How ‘Our Moon’ shaped life on Earth and human history

Rebecca Boyle’s wide-ranging book celebrates our celestial companion

A composite photo showing the different phases of the moon

Various societies have used the phases of the moon (shown in this composite image) to track time.

Yaorusheng/Moment/Getty Images

An image showing the cover of the book "Our Moon"

Our Moon
Rebecca Boyle
Random House, $28.99

Science journalist Rebecca Boyle has an intergenerational connection with the moon. Her grandfather Pfc. John J. Corcoran was involved in the 1943 Battle of Tarawa on the namesake atoll in the Pacific Ocean during World War II. The United States’ narrow victory against Japan came at heavy human cost. One reason: A weak high tide forced American soldiers to wade through the ocean into Japanese gunfire rather than sail their boats to meet their enemies.

Historians blame the moon for the massive casualties — the battle occurred during a time of month when the sun’s and moon’s gravitational tugs partially cancel each other out, contributing to the lower-than-usual high tide.

Boyle, however, recognizes that the moon’s impact on humankind is far more vast and multifaceted. After all, the moon helped shape Earth into the home we know, she writes in her new book, Our Moon. At the outset, Boyle promises to convince readers of the moon’s extensive influences, both biological and spiritual. Over nearly 300 pages, she delivers.

Naturally, the book touches on well-known subjects, including the Apollo missions that brought humans to the lunar surface (SN: 2/18/22). Still, the book is guaranteed to surprise, filled with factoid gold that will enthrall geologists, moon nerds and casual readers alike. For instance, Boyle incorporates new research on how the moon formed 4.5 billion years ago, pointing to geologic evidence that may still be entombed deep within Earth’s mantle (SN: 11/1/23). And contrary to what Apollo photos suggest, the moon’s surface sparkles with technicolor hues, astronauts reported. “The Moon was not gray, but a landscape flecked with color,” Boyle writes. “Analysis of the Moon rocks has since found volcanic glass in every color of the spectrum.”

And then there are the ways the moon has influenced life on Earth. The tides pulled our ocean-confined ancestors out of the water. Extremes between high and low tides in the distant past kept beaching marine life; those that could breathe in air or developed limbs for walking became the earliest landlubbers. Acting as a mini counterweight to the Earth’s own heft, the moon has kept our planet’s axis from lurching all over the place, thereby preventing extreme climate swings over millennia. The moon also inspired the first religions, and its study spawned the first science.

Boyle packs in an impressive amount of information. But instead of throwing details at the reader, she packages them into imagined experiences of a lunar visitor. The result is a rich travelog that makes the moon’s sensations visceral, down to its acrid smell and the hay fever you’d get from exposure to pesky lunar dust (SN: 12/3/13). Early humans brought the distant moon down to Earth through patient observation and art. Now, Boyle brings readers up there.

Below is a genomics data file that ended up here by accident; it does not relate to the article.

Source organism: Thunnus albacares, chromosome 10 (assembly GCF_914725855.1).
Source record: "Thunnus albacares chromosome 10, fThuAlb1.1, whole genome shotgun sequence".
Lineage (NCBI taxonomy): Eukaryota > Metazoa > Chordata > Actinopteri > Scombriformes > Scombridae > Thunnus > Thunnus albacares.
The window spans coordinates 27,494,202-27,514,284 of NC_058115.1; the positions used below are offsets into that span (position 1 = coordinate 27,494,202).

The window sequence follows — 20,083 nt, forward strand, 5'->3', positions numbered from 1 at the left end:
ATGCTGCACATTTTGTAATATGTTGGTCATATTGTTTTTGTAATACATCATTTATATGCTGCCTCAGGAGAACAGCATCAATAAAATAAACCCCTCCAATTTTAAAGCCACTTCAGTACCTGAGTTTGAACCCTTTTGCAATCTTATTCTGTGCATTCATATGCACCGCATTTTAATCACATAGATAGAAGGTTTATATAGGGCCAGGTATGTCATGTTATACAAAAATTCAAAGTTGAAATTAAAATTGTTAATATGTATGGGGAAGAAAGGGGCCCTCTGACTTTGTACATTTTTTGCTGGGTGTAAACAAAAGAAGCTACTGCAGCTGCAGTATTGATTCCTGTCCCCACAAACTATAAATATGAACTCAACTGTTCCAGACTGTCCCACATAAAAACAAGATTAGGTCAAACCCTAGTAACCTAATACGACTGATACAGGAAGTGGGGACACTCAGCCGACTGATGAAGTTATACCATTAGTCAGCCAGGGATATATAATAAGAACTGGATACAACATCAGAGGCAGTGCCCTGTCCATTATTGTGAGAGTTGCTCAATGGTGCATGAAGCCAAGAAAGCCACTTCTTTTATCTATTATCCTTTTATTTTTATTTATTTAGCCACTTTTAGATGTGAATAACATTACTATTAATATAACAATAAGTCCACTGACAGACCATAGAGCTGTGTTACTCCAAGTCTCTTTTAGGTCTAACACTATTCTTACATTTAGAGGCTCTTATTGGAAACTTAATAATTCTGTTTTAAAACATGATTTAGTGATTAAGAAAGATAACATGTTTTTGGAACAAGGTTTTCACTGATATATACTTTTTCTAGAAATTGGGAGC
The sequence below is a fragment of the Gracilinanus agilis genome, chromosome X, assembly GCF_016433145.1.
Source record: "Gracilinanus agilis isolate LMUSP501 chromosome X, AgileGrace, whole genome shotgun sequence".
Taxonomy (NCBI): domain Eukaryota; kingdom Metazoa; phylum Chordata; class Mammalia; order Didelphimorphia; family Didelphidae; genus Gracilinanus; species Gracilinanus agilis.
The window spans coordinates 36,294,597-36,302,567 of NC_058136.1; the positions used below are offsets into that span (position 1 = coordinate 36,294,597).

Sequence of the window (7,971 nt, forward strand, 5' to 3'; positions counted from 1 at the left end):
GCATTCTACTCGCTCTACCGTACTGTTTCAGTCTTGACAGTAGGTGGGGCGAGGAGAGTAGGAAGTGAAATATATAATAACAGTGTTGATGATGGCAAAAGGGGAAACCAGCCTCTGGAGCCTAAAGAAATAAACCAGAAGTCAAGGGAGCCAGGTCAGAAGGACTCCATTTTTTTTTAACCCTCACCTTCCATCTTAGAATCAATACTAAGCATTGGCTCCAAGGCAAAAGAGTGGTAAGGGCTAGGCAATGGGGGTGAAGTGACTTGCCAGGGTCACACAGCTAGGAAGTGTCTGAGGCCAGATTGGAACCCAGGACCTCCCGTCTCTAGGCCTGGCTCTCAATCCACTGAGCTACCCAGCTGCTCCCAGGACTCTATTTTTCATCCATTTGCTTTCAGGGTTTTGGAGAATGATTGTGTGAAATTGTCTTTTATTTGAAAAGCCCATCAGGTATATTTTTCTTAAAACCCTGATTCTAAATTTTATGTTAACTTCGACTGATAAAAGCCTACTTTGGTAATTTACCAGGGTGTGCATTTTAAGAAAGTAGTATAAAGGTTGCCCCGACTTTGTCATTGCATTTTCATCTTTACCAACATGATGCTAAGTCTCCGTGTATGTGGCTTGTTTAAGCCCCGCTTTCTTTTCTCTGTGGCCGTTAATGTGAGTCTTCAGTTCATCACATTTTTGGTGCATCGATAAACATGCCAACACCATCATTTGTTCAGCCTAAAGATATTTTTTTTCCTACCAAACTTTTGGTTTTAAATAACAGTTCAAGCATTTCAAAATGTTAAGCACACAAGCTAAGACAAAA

With much ground to cover, she divides the book into three sections: the moon’s making, its cultural footprint and how modern society recast the moon in a new light. Rather than adhering to a strict chronology, Boyle roams under these three broad umbrellas. Her discussions within each section come in palatable bite sizes and swing between the ancient and modern, culture and science.

That masterful weaving is on display when Boyle recounts the moon’s role in keeping track of time (SN: 7/9/19). “Time confers power to whoever commands it,” she writes, and it remains “the simplest and most predictable way to seize that command.” Stone Age Scots, Mesopotamians and Native Americans understood the power of the lunar cycles, and they erected monuments to track the moon’s trek across the sky. But around 45 B.C., Julius Caesar designed a calendar that banished the moon from its timekeeping duties. Now, society mostly looks to the sun as our daily metronome.

Today, we’re at another juncture where the moon might further drop from its standing of reverence and communion. Soon, astronauts will return there, with the United States, China and other countries scoping out landing sites (SN: 11/16/22). Instead of being endeavors for the benefit of all humankind, these explorations will probably be a nationalistic race for scientific real estate, Boyle warns. Our heavenly neighbor is also being eyed as a mining outpost, a junkyard, a waystation for deep space travel or a settlement destination. The moon, she worries, may fall into the ravenous maw of capitalism.

Still, the moon is more than just another target for humankind’s material ambitions. Our Moon reminds us that our “silvery sister” has given us our habitable climate, sciences and cultures. These gifts are more than enough; they are priceless.

Buy Our Moon from Science News is a affiliate and will earn a commission on purchases made from links in this article.

More Stories from Science News on Space